To make sure you never miss out on your favourite NEW stories, we're happy to send you some reminders

Click 'OK' then 'Allow' to enable notifications

South Korea Has Restricted 'Minecraft' To Players Aged 19 Or Older

South Korea Has Restricted 'Minecraft' To Players Aged 19 Or Older

But it's still just regular Minecraft.

Imogen Mellor

Imogen Mellor

Minecraft is one of the most successful games on the planet. The adventure sandbox title prides itself on its family-friendly content, creativity, and huge community which extends the world over. However, there is now one place that considers Minecraft R-rated because of a seemingly small change in accessing the game itself.

South Korea has technically marked Minecraft as 19+ content, following a change in Minecraft's access points. According to GamesIndustry.Biz and The Korea Herald, Mojang's Java version of the phenomenally popular title is now only accessible with an Xbox Live account in Korea - a service that requires you to be 19-years-old and above to use.

Minecraft's newest addition is actually a friendly (and blue) face...

Xbox Live in Korea is built just so because it was Microsoft's way of bypassing the "Cinderella law". In Korea, children and teens (up to 16) are not legally allowed to play games between 12am and 6am, so rather than introducing a screening process into Xbox Live, Microsoft decided to change the age rating of the service so children shouldn't technically be using it at all.

Xbox Live accounts weren't required to play Minecraft until recently but Mojang Studio accounts were experiencing security issues. This led Microsoft to require Xbox Live accounts to play the game which is why it is now technically R rated despite its harmless content.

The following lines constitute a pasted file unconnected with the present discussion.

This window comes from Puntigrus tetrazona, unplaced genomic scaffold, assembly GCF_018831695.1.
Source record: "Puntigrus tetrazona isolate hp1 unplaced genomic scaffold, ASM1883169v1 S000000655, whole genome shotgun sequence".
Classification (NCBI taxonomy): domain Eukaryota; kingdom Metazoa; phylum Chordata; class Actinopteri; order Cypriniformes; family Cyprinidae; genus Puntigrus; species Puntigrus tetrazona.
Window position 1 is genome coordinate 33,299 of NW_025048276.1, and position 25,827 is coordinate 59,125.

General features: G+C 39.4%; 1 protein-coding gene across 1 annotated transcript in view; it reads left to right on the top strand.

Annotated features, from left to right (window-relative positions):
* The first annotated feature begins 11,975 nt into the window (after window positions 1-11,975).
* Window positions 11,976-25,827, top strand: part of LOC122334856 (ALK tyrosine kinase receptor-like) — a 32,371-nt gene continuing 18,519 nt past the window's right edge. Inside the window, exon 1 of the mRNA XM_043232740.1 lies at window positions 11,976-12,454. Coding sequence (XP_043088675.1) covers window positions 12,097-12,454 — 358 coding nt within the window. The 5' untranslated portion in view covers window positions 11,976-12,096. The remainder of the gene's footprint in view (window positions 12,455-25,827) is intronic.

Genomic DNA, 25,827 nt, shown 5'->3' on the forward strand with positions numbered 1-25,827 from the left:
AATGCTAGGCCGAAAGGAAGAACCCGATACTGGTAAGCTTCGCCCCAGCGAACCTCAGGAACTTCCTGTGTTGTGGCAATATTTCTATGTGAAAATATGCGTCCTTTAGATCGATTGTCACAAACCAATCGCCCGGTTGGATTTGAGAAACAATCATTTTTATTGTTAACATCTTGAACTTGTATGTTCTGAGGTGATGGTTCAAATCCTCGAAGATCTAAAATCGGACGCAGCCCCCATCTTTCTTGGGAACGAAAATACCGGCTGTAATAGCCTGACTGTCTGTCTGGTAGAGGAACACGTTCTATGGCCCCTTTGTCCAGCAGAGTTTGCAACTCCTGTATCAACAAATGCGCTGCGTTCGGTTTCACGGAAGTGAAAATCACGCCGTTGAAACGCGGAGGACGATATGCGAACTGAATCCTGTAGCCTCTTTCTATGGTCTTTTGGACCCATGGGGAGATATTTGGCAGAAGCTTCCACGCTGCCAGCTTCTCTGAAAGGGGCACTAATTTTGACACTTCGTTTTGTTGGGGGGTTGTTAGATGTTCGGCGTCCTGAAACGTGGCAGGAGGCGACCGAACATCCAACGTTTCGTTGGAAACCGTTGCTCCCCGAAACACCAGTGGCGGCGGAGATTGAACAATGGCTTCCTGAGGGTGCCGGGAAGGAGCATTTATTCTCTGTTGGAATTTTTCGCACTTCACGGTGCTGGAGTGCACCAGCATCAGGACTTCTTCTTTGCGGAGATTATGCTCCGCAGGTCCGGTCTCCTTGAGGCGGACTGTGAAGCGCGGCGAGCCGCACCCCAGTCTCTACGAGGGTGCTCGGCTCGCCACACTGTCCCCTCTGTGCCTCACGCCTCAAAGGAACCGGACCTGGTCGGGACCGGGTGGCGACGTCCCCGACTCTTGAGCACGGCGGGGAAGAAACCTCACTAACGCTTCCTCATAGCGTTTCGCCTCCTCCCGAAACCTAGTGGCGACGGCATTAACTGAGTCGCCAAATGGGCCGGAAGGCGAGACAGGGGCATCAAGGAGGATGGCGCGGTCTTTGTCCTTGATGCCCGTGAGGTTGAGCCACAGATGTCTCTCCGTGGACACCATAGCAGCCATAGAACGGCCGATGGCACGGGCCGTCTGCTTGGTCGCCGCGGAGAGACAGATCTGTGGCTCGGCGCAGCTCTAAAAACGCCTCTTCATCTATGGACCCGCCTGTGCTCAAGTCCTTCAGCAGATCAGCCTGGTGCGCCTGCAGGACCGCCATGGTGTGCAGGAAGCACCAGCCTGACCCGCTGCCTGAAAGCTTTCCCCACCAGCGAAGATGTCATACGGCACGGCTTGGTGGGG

Understandably, this has caused some upset within gaming communities in Korea. According to The Korea Herald, a petition has gained the support of over 15,000 Koreans, who want to abolish the Cinderella law.

The government, however, is saying that Microsoft is to blame for this change. One government official says: "any responsible game company should make adjustments to different systems of different countries when it makes a policy change and make investments to protect its users."

However, when implementing ways to make sure children aren't using Xbox Live between 12am and 6pm, Microsoft would have other issues it would face. Currently in China, gaming giant Tencent is using facial recognition to prevent children from playing games and spending excessive amounts of money due to a similar law.

Featured Image Credit: Mojang

Topics: News, Mojang, Microsoft, Minecraft